JUNE 21, 2021
Rural broadband can reunite Colorado’s future
Pueblo, CO —The digital divide in both rural and urban areas of Colorado is crimping nearly every major sector of our state’s economy. If we are going to win in intensifying global competition battles whether in traditional sectors like forestry and agriculture or in high-tech, research-driven fields we need to tap the skills and potential of every Coloradoan. And that means everyone has to be online.
The pending infrastructure bill in Congress gives us the best hope to wire rural communities not yet reached by broadband networks and help more low-income Coloradoans sign up for the service already available at their doorstep. But it can only work if we get smart with the plan. Most communities across our state already have world-class, gigabit speed networks. Here in Pueblo, 99.7% of neighborhoods can choose from multiple providers, and 98% have access to next generation speeds of 250 Mbps or faster. These networks are the building blocks for advancing education, empowering telehealth and accelerating economic growth.
But west toward the San Luis Valley, the story is different. In Saguache County, one in every five census blocks have no broadband, and others are only partially served. Unconnected Farmers and ranchers can’t utilize cloud-connected precision agriculture tools, and their kids are shut out of the online education taken for granted in cities and suburbs.
President Biden wants to include $100 billion in the infrastructure package to address the digital divide, and Republicans have countered with a $65 billion offer. Relative to typical beltway dysfunction, this is actually not a bad starting point.
Past failed efforts to fix the rural divide show that just throwing money at the problem without clear priorities or accountability doesn’t work. Exposés by the New York Times and Politico, and investigations by Government Accountability Office, detailed how inadequate oversight allowed 2009 stimulus funds to be wasted building networks in communities that already had them.
This time we can avoid debacles if we keep our eyes on the prize, focus on priority areas and ensure accountability.
Democratic Sen. Joe Manchin and Republican Sen. John Cornyn are leading a bipartisan effort to do just that: target federal dollars to communities that don’t already have broadband and impose a 3-year timetable to get the job done – with strict standards of accountability.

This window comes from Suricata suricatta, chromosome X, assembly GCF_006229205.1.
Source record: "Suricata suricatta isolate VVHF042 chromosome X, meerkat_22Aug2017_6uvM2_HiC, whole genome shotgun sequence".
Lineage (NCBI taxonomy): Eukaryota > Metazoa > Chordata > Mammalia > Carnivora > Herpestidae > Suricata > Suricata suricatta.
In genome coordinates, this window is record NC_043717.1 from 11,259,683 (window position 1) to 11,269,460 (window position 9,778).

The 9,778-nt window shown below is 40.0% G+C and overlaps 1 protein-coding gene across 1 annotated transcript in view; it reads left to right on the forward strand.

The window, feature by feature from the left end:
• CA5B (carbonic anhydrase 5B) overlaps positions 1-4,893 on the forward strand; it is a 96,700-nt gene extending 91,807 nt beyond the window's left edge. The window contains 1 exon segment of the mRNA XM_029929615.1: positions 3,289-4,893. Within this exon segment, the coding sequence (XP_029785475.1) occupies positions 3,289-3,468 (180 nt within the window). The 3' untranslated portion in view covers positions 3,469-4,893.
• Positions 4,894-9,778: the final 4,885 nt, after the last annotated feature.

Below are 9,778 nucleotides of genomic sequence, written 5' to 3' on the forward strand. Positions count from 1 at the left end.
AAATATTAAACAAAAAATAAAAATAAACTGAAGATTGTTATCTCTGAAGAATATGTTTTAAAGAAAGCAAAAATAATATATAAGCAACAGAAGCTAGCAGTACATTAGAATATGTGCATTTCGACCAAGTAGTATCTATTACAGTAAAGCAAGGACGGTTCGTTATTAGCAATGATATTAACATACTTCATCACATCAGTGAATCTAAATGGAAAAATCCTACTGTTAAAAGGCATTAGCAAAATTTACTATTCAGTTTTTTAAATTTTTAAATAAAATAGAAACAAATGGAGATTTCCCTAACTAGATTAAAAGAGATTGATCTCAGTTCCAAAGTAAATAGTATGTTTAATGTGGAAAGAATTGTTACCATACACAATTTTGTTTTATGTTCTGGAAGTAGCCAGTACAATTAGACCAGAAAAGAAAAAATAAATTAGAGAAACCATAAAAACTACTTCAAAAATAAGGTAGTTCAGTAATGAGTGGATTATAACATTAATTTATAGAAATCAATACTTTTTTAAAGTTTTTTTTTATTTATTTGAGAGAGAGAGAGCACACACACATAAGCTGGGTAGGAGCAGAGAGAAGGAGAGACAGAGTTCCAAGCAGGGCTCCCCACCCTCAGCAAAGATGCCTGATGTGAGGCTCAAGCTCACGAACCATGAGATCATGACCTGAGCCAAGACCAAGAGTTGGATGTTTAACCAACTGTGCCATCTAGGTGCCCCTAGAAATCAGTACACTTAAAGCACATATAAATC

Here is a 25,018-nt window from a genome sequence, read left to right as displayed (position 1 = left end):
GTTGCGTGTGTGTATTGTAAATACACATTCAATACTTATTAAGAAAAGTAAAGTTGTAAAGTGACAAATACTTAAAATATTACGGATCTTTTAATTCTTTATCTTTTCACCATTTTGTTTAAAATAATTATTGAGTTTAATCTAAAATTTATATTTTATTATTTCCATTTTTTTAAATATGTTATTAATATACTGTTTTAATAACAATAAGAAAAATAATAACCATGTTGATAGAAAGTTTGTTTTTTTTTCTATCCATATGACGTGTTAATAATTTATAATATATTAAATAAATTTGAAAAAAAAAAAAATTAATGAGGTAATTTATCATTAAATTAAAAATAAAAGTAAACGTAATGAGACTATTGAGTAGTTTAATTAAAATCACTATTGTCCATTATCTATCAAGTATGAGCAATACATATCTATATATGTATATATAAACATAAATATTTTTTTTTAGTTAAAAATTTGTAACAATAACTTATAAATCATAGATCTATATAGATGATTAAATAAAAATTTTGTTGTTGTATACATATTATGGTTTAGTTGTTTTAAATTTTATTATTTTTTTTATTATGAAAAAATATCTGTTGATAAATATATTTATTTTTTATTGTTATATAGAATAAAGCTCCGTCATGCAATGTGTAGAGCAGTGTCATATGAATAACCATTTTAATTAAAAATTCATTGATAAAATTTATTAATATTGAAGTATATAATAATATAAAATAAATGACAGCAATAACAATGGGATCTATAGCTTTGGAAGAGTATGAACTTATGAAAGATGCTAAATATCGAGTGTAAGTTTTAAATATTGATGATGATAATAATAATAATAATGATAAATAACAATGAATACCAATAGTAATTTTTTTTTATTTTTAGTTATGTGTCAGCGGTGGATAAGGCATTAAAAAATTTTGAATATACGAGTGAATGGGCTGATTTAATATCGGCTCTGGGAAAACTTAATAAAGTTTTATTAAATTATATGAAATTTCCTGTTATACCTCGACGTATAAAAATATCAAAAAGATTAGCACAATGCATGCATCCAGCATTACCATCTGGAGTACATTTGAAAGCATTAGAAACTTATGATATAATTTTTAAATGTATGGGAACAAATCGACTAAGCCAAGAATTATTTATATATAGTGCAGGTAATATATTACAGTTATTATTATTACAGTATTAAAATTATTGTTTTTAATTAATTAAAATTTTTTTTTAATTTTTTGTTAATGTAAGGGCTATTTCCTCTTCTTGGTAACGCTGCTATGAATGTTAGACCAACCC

The Manchin-Cornyn bill also imposes important – and refreshing – checks against patronage. Rather than steering federal dollars to favored providers – as historical “eligibility” requirements used to do – the bill encourages all providers to compete. From private companies to rural coops and public-private partnerships, any provider who thinks they have the best solution for a given area – whether wired, wireless, or satellite – can apply and compete on equal footing to provide taxpayers the best deal.
And politically, the bill may just be the sweet spot to unify Democrats and Republicans and show the rest of the country that broadband is a bipartisan issue that benefits every American, regardless of geography, socioeconomic status or political party.
But this can only succeed if voters insist that lawmakers resist the armies of lobbyists who want to derail bipartisan consensus in service of special interests or ideological agendas.
Some are pushing to use federal broadband funds to push more local governments into the business of operating broadband services – even in areas that already have world class networks. It’s an idea that has worked in a few places, but failed in many more – and risks steering scarce tax dollars away from the unserved areas where they’re most needed.
Others have suggested “futureproofing” network investments by redefining “broadband” to require both download and upload speeds of 100 Mbps or more. While well-intended, to be sure, experts warn this idea would actually leave almost 60% of the country considered “unserved” and thereby eligible to divert funds much more urgently needed in communities like Saguache County. $65 billion might be enough – and $100 billion almost certainly would be – to finally bring broadband infrastructure to every corner of rural America. We know what needs to be done, and cannot keep repeating our mistakes of the past. We have a good roadmap to get the job done if lawmakers will only take yes for an answer.